We’ve heard this cry for years in the Steel City… “We need a big target at wide receiver.”
Whether this call has come from Ben Roethlisberger, the front office or the entire fan base, it has been something we’ve lived with for some time now.
Everyone has their own definition as to what a ‘big’ or ‘tall’ wide receiver is, but nonetheless it has me thinking and researching.
Below you will see the top ten receivers in terms of passes caught in 2013.
Below that, you will see the top ten receivers in the same category from ten years earlier.
Along with their names in the order of top receiver on down, you will see their touchdown reception totals and their listed heights from that season as well.
Pierre Garcon 6’0″ 5tds
Antonio Brown 5’10” 8tds
Andre Johnson 6’3″ 5tds
Julian Edleman 5’10” 6tds
Brandon Marshall 6’4″ 12tds
AJ Green 6’4″ 11tds
Kendall Wright 5’10” 2tds
Dez Bryant 6’2″ 13tds
Demaryius Thomas 6’3″ 14tds
While everyone has their own interpretation of what height a ‘tall’ receiver is, I will use 6’2″ as the measuring stick in this situation.
The above list shows that receivers 6’2″ and over caught 50 touchdown passes in 2013. The receivers under 6’2″ caught 21 touchdown passes.
Now let’s compare receivers from ten years earlier.
Torry Holt 6’0″ 12tds
Randy Moss 6’4″ 17tds
Anquan Boldin 6’1″ 8tds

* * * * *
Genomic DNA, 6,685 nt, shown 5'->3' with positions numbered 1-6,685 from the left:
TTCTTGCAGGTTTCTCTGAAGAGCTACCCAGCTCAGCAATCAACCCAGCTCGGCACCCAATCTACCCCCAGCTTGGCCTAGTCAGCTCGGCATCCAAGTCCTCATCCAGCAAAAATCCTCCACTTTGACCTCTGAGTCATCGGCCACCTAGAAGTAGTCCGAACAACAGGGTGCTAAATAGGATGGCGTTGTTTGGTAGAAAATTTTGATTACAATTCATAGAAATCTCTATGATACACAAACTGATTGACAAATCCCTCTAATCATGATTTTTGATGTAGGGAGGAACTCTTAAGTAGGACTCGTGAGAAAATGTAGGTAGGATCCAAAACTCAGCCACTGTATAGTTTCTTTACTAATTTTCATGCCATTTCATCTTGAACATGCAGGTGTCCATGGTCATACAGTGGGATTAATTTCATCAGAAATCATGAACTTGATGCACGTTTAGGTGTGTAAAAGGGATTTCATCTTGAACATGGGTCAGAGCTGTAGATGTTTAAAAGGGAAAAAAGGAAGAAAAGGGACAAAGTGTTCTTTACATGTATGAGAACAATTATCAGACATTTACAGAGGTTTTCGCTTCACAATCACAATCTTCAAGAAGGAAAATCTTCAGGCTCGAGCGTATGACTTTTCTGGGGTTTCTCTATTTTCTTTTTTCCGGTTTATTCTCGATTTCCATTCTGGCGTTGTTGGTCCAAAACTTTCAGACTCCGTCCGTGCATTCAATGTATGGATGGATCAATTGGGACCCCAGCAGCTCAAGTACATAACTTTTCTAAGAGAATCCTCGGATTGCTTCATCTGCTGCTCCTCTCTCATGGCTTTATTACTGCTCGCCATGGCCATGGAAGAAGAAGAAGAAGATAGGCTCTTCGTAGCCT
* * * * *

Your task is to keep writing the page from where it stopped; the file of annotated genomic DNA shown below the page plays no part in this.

LaDanian Tomlinson* 5’10 4tds
Derek Mason 5’10” 8tds
Hines Ward 6’0″ 10tds
Marvin Harrison 6’0″ 10tds
Chad Johnson 6’1″ 10tds
Steve Smith 5’9″ 7tds
Keenan McCardell 6’1″ 8tds
* = Tomlinson is a running back
What you’ll notice immediately is that only one of the top ten pass catchers of 2003 is considered tall. It should come as no surprise that it was Randy Moss whose blend of speed and height was extremely unique to the league.
What we can also discern is how much the league has changed in just ten years and it continues to evolve today. As wide receivers have gotten bigger, faster and stronger, so to have cornerbacks. The days of the 5’9″ corner will soon be a thing of the past in my opinion.
For further proof of the ‘tall’ receiver necessity, look no further than the top ten leaders in touchdown receptions from last season.
Because of ties, 13 receivers were included in the top ten list. Only Wes Welker, and he finished tied for tenth, was under 6’2″.
If we look at touchdown leaders from 2003 where only one player over 6’2″ was among the top ten reception leaders, we find that five of the top 10 touchdown leaders were above 6’2″.
So what can we take from all of this? Is the need for a tall receiver in Pittsburgh really all that it’s cracked up to be?
I say it is because the proof is there that the game has changed drastically even from ten years ago in terms of pass catchers. What has always been however is that taller wide receivers and tight ends (Gonzalez, Graham, J. Thomas and V. Davis) score more touchdowns.
Ultimately this is the name of the game. While this is nothing more than a snapshot using just receptions and touchdown catches, I believe the Steelers need to invest in a guy that fits the mold of being both a tall receiver and a guy who catches touchdowns.
The ultimate question of course is…. Will they go get one?
Marc Uhlmann writes for and co-owns www.steelcityblitz.com. Follow him on Twitter @steeldad and follow the website at @SCBlitz. He can be heard weekly on Trib-Live Radio talking Steelers and is a blogger for ESPN 970 in Pittsburgh.